How a Bomb Blast Injures the Brain – Understanding TBI

Kevin Kit Parker, the Thomas D. Cabot Associate Professor of Applied Science and Associate Professor of Biomedical Engineering, is researching traumatic brain injury.Photograph by Jon Chase/Harvard News Office

Former Army Maj. Kevin Kit Parker, now a professor at Harvard, has published groundbreaking research describing how blasts injure the brain.

The Harvard News writes:

Parker and his team found that when the brain is subjected to a loud, explosive force, fragile tissue slams against the skull, resulting in a surge in blood pressure that stretches blood-vessel walls beyond their normal limit.

Parker said data collected directly on the battlefield can  be key to understanding even subtle traumatic brain injury.

Seth Robbins writes about Parker’s research in a recent Stars and Stripes story that the military is using several new technologies in Afghanistan to gather battlefield data:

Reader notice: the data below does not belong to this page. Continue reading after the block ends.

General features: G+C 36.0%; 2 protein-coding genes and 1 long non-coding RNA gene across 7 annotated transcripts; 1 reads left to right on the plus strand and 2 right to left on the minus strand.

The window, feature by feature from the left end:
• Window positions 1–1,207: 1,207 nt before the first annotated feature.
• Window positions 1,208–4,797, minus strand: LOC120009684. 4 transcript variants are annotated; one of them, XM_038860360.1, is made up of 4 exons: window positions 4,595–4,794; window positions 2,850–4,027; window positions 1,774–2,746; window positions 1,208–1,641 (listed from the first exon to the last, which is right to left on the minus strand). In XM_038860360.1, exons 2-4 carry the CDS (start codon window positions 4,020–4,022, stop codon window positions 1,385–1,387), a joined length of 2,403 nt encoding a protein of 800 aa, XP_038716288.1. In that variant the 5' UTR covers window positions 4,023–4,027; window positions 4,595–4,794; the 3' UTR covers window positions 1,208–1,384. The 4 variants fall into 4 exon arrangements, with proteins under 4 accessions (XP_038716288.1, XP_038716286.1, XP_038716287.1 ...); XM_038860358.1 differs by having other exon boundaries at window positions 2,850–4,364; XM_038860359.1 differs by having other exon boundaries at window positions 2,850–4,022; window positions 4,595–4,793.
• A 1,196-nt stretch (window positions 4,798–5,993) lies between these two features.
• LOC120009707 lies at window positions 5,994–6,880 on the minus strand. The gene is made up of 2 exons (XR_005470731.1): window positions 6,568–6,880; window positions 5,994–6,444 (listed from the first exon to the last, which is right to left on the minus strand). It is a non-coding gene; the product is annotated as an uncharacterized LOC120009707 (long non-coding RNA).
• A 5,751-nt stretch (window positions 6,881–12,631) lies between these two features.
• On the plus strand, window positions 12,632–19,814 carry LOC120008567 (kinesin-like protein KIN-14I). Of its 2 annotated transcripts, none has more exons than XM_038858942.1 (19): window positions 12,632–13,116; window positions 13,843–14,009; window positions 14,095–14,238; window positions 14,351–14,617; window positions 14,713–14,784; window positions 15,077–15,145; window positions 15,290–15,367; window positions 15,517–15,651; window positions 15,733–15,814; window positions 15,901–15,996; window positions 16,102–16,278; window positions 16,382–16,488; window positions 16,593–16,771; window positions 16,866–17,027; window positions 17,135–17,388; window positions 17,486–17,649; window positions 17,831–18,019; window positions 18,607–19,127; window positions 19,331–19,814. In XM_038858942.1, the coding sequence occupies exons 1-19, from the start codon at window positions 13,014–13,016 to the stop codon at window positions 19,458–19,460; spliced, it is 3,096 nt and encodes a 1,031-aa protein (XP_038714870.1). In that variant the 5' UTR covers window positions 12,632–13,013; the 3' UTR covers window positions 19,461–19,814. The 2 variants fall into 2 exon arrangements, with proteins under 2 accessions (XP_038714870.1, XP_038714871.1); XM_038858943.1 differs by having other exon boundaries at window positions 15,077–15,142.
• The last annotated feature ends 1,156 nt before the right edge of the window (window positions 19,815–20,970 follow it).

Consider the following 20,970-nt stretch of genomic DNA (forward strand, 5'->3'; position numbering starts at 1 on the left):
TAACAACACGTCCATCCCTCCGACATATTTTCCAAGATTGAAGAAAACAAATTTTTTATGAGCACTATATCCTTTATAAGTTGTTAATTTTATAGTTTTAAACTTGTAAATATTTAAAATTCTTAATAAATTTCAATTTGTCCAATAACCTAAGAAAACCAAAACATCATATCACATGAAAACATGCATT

• Soldiers are being outfitted with high-tech gauges that can detect a blast’s severity and alert medics on site that a soldier has been exposed to shock waves.
  • Armored vehicles are equipped with sensors that connect to each vehicle’s “black box,” which measures and stores information on blasts.
  • Two advanced magnetic resonance imaging units have been sent to Afghanistan, marking the first time such sophisticated diagnostic machines have been used in a war zone. Until now, troops couldn’t get MRI scans of their brains before arriving at Landstuhl Regional Medical Center in Germany, the main hub for servicemembers injured downrange.

A Science Magazine article gives a more detailed description of how a bomb blast injures brain cells. Parker built a blast simulator and studied the results on the brain neurons of a rat:

Through a microscope, the researchers saw that the “blast” caused swelling, breakage, and other signs of injuries to the neurons’ spindly axons and dendrites, which send and receive signals from other neurons. A series of biochemical experiments found that the mechanical force disrupted proteins called integrins that help anchor cells to the scaffold of protein that surrounds them.

You can read the full Science Magazine article HERE.

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One Response

  1. Amazing research! Hopefully bringing about better understanding and care.

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